We turned off to the left onto a gravel road and not far up we noticed a car, maybe a VW beetle, in a pullout on the left in a clearcut area. We stopped because the car appeared to be snowed in. Beyond the car we saw a blue tent, the old A-frame style with a center pole at each end, but the walls had collapsed and torn from the weight of the snow. We looked past the doorway and saw the bodies of two men lying exposed and mostly naked in the tent. Old snow was banked up on one side but melted away on the other as if the bodies had been there a long time. One man was tall, the other shorter and stockier. The bodies were greenish-colored on the side toward the snow, particularly the taller one on the left. On the side where the snow had melted away the skin tones seemed more normal, though perhaps a little oversaturated with red and purple on the stockier man. We assumed the two men were dead and Daniel said we needed to go back and report them but I didn't want to take the time to do that. Then I thought that they might be alive so I touched the stockier one, who was on my side of the tent, and he stirred a little. I was afraid that if we woke them they might be angry and hurt us but I think Daniel felt we should wake them up to see if they were OK. I think the stocky man did get up because I remember him sitting up, naked, groggy and silent, in the snow by the tent.
Daniel and I continued up the road. I noticed we only had a tenth of a tank of gas left. I pointed that out to Daniel and thought maybe we wouldn't have enough but we decided we would be able to make it to our rock-hunting spot and still get back to town for gas. Then I realized I had forgotten Susan and David (or perhaps another couple of people somehow related to Susan) in town and needed to go back to get them. Though I didn't want to go back I felt that it was my responsibility to do so. I offered to drop Daniel off at the trailhead so he could go hiking while I went and got them but he chose to go with me instead.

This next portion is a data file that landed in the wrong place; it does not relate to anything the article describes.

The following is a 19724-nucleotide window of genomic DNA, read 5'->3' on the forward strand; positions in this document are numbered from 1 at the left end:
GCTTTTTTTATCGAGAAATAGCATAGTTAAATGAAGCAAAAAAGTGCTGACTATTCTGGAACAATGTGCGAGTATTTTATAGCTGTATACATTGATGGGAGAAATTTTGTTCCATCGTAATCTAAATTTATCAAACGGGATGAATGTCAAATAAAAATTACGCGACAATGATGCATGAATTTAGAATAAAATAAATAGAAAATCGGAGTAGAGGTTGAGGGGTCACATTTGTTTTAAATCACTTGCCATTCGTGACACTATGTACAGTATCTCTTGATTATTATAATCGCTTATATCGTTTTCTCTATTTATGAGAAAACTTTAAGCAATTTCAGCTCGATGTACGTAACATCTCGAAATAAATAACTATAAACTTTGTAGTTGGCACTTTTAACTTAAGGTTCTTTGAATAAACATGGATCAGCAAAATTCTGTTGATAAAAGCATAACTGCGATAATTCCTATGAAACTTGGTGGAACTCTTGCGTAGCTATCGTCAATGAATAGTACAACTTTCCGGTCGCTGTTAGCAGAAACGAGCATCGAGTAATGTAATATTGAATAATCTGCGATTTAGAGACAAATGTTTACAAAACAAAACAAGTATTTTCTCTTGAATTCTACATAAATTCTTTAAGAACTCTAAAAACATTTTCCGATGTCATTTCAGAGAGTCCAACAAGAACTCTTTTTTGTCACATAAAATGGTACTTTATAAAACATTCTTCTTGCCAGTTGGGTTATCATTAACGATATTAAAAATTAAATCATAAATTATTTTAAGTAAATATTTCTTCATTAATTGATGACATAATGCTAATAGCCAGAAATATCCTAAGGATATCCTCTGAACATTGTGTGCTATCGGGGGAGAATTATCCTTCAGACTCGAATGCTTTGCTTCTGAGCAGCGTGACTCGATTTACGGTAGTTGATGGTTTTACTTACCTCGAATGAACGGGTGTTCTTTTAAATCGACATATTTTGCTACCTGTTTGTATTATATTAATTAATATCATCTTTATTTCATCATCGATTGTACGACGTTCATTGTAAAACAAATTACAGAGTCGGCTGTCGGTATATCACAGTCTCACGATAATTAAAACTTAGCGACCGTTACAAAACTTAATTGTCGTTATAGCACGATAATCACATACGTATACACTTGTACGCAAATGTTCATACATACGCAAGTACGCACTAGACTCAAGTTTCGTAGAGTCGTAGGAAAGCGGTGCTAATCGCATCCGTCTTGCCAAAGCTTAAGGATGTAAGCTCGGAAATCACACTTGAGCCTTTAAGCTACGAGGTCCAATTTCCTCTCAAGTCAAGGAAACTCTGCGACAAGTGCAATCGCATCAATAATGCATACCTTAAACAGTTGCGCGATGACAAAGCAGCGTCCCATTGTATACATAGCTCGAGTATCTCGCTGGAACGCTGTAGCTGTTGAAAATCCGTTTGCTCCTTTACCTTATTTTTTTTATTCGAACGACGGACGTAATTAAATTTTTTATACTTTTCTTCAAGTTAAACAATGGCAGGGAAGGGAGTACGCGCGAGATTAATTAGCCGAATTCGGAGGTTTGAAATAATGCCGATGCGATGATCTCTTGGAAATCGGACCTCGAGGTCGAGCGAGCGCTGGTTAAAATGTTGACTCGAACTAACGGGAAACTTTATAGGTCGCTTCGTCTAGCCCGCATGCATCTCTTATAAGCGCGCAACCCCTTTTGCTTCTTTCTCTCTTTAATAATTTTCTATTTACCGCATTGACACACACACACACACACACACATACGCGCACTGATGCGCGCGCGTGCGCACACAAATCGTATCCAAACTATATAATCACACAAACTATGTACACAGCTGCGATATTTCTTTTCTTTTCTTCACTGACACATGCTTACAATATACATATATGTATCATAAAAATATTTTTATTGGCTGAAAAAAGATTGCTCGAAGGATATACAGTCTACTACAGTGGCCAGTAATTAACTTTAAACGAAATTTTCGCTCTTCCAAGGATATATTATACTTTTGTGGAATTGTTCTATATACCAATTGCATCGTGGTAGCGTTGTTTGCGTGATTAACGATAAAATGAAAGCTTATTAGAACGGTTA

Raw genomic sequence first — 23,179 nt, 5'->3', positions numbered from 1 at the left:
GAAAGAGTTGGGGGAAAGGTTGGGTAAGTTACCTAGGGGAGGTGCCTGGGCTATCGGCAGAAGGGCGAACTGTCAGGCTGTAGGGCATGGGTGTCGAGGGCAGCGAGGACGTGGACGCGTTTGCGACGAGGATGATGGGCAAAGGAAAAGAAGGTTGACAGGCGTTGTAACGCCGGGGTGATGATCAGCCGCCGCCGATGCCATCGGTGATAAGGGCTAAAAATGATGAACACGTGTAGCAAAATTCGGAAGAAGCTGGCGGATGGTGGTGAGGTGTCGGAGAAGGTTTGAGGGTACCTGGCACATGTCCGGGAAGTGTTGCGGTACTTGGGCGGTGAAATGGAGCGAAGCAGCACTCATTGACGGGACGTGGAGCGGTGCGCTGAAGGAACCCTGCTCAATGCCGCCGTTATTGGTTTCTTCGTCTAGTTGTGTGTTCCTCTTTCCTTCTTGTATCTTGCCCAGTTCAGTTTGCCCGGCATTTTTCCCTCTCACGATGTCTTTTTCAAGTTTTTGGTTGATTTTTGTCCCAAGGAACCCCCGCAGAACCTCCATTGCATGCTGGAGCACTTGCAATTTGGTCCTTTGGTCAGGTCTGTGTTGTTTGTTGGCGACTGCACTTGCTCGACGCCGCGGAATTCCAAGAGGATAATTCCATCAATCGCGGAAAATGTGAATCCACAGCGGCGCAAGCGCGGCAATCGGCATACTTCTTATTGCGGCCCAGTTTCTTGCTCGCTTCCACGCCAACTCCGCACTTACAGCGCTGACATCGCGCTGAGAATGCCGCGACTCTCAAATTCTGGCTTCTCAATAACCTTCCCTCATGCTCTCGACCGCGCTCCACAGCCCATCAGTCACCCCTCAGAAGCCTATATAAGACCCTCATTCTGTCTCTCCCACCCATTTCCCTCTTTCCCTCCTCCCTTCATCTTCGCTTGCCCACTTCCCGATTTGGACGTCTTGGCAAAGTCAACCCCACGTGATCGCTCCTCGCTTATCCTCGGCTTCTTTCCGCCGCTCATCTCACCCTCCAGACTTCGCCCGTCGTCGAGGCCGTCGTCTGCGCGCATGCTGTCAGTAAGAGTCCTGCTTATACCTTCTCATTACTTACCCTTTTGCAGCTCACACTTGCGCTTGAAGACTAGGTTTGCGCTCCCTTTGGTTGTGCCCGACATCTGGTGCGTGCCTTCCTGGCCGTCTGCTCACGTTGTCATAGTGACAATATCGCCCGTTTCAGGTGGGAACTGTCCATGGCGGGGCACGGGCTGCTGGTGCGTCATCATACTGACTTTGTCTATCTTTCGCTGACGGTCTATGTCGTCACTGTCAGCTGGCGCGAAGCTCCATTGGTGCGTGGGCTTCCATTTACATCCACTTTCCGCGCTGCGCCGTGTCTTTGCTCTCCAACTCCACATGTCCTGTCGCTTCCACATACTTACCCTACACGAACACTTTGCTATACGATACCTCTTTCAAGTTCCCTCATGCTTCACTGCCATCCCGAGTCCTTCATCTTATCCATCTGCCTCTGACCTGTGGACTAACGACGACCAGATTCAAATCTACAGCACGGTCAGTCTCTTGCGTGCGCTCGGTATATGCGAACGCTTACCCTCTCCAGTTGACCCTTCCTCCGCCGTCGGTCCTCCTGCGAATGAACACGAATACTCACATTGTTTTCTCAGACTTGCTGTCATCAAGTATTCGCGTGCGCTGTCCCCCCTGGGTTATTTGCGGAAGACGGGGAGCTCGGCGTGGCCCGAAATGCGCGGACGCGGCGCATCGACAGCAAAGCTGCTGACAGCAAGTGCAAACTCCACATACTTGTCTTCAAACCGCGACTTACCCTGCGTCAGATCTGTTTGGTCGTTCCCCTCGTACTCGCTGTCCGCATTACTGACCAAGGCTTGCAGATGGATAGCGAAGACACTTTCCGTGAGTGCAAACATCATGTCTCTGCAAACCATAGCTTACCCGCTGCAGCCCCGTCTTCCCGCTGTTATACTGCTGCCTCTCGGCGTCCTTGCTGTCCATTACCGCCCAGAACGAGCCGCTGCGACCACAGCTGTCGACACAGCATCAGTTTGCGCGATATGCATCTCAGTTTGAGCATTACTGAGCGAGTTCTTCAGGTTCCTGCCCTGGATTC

Waking up from the dream, I didn't want to go back to sleep without figuring out what the two men represented because I thought that in the morning, removed from the dream, I wouldn't be able to understand it. After a while, I decided that they probably represented my past somehow. The tent resembled my first backpacking tent; the VW beetle reminded me of the '66 bug I owned for years; the stockier man suggested a painting of a naked, foreshortened corpse we studied in Art History class in college. Other meanings - Daniel and I plan to live together in Seattle after he returns from Spain. David is with Susan at home. I've been figuring that due to ALS, I've only a tenth of my previously anticipated life span ahead of me.
3/13/2014   Snohomish Gyr  
Cottonwoods with Gyr
Gyrfalcon digiscoped
Morning rainbow
At the start of our weeklong Eastern Washington birding trip, David and I drove to Snohomish to try one more time to see the Gyrfalcon. We succeeded! Although it was very high up in a very large Cottonwood, I was able to get a photo through the scope with David's help. David was also the one who spotted the bird in the first place, though I knew where to look from previous reports.
Flush with our success, we celebrated at a Mexican restaurant ($30) in Sultan and stayed at the Stevens Pass motel for $80. In the morning I did a 10 mile run up to Wallace Falls thinking I might find my first Dipper of the year but did not.
3/14/2014   Waterville Plateau  
Gaining the Plateau on Badger Road
Waterville Plateau
Injured Rough-legged Hawk
The dippers were all in Tumwater Canyon; we counted five there in 5 miles. Continuing east past Wenatchee we drove up onto the Waterville Plateau on Badger Mountain Road, then east on US 2 from Waterville to Road C NW. We checked out a windbreak of scraggly Douglas firs near an abandoned red barn just north of Route 2 for owls. No owls but we did find a Rough-legged Hawk with a broken wing in the dried weeds along the road. I searched my phone for wildlife rescue places and called one or two but no one answered. We photographed the hawk. Perhaps others might have tried harder but we could not see a way to save it.
Late in the afternoon we stopped by the Lamoine Windbreak and found one Long-eared Owl at that reliable spot for them. We dropped down to Brewster for the night, ate supper ($33) at the only open Mexican restaurant we could find and stayed at the Apple Avenue Motel for $94.
3/15/2014   Ferry Canyon and Cameron Lakes